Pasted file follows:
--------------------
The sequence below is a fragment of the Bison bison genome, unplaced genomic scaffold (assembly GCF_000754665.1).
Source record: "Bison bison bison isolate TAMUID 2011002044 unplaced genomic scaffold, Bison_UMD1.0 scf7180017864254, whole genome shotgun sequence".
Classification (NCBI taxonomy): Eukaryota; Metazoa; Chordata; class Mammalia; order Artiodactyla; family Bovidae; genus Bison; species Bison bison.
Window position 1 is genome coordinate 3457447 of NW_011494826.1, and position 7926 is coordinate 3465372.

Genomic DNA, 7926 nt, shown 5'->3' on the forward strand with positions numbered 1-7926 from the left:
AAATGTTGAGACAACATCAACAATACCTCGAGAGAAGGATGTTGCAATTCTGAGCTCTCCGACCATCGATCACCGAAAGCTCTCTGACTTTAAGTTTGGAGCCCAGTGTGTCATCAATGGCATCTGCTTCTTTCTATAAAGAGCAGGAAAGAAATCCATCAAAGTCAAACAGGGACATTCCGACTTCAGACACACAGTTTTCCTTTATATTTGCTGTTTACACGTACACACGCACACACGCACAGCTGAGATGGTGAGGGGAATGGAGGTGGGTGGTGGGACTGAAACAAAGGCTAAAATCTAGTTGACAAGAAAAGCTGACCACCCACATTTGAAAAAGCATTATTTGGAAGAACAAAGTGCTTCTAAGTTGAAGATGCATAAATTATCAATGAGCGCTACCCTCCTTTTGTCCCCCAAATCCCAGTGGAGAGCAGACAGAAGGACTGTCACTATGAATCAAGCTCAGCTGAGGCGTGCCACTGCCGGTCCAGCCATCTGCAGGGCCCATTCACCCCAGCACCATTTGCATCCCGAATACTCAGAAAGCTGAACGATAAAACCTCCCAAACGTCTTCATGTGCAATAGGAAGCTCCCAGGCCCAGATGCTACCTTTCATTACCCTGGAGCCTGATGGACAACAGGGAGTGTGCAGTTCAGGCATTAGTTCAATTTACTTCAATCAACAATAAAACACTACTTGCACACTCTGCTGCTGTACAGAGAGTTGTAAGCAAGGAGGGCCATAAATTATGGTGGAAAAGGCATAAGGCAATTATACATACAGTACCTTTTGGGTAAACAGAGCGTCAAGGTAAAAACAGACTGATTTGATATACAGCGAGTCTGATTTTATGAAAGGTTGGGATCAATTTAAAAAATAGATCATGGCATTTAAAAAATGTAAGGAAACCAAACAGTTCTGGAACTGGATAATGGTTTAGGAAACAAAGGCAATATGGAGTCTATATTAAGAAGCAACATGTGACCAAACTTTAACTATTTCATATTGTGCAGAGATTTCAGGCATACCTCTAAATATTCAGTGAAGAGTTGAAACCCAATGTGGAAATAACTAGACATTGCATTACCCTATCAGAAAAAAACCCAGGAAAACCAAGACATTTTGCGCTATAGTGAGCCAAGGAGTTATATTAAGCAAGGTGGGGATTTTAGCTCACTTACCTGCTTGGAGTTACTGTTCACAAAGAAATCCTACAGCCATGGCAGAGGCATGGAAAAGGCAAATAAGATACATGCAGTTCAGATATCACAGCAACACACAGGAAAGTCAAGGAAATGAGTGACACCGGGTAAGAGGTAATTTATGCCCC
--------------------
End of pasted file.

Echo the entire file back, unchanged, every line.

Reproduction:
The sequence below is a fragment of the Bison bison genome, unplaced genomic scaffold (assembly GCF_000754665.1).
Source record: "Bison bison bison isolate TAMUID 2011002044 unplaced genomic scaffold, Bison_UMD1.0 scf7180017864254, whole genome shotgun sequence".
Classification (NCBI taxonomy): Eukaryota; Metazoa; Chordata; class Mammalia; order Artiodactyla; family Bovidae; genus Bison; species Bison bison.
Window position 1 is genome coordinate 3457447 of NW_011494826.1, and position 7926 is coordinate 3465372.

Genomic DNA, 7926 nt, shown 5'->3' on the forward strand with positions numbered 1-7926 from the left:
AAATGTTGAGACAACATCAACAATACCTCGAGAGAAGGATGTTGCAATTCTGAGCTCTCCGACCATCGATCACCGAAAGCTCTCTGACTTTAAGTTTGGAGCCCAGTGTGTCATCAATGGCATCTGCTTCTTTCTATAAAGAGCAGGAAAGAAATCCATCAAAGTCAAACAGGGACATTCCGACTTCAGACACACAGTTTTCCTTTATATTTGCTGTTTACACGTACACACGCACACACGCACAGCTGAGATGGTGAGGGGAATGGAGGTGGGTGGTGGGACTGAAACAAAGGCTAAAATCTAGTTGACAAGAAAAGCTGACCACCCACATTTGAAAAAGCATTATTTGGAAGAACAAAGTGCTTCTAAGTTGAAGATGCATAAATTATCAATGAGCGCTACCCTCCTTTTGTCCCCCAAATCCCAGTGGAGAGCAGACAGAAGGACTGTCACTATGAATCAAGCTCAGCTGAGGCGTGCCACTGCCGGTCCAGCCATCTGCAGGGCCCATTCACCCCAGCACCATTTGCATCCCGAATACTCAGAAAGCTGAACGATAAAACCTCCCAAACGTCTTCATGTGCAATAGGAAGCTCCCAGGCCCAGATGCTACCTTTCATTACCCTGGAGCCTGATGGACAACAGGGAGTGTGCAGTTCAGGCATTAGTTCAATTTACTTCAATCAACAATAAAACACTACTTGCACACTCTGCTGCTGTACAGAGAGTTGTAAGCAAGGAGGGCCATAAATTATGGTGGAAAAGGCATAAGGCAATTATACATACAGTACCTTTTGGGTAAACAGAGCGTCAAGGTAAAAACAGACTGATTTGATATACAGCGAGTCTGATTTTATGAAAGGTTGGGATCAATTTAAAAAATAGATCATGGCATTTAAAAAATGTAAGGAAACCAAACAGTTCTGGAACTGGATAATGGTTTAGGAAACAAAGGCAATATGGAGTCTATATTAAGAAGCAACATGTGACCAAACTTTAACTATTTCATATTGTGCAGAGATTTCAGGCATACCTCTAAATATTCAGTGAAGAGTTGAAACCCAATGTGGAAATAACTAGACATTGCATTACCCTATCAGAAAAAAACCCAGGAAAACCAAGACATTTTGCGCTATAGTGAGCCAAGGAGTTATATTAAGCAAGGTGGGGATTTTAGCTCACTTACCTGCTTGGAGTTACTGTTCACAAAGAAATCCTACAGCCATGGCAGAGGCATGGAAAAGGCAAATAAGATACATGCAGTTCAGATATCACAGCAACACACAGGAAAGTCAAGGAAATGAGTGACACCGGGTAAGAGGTAATTTATGCCCC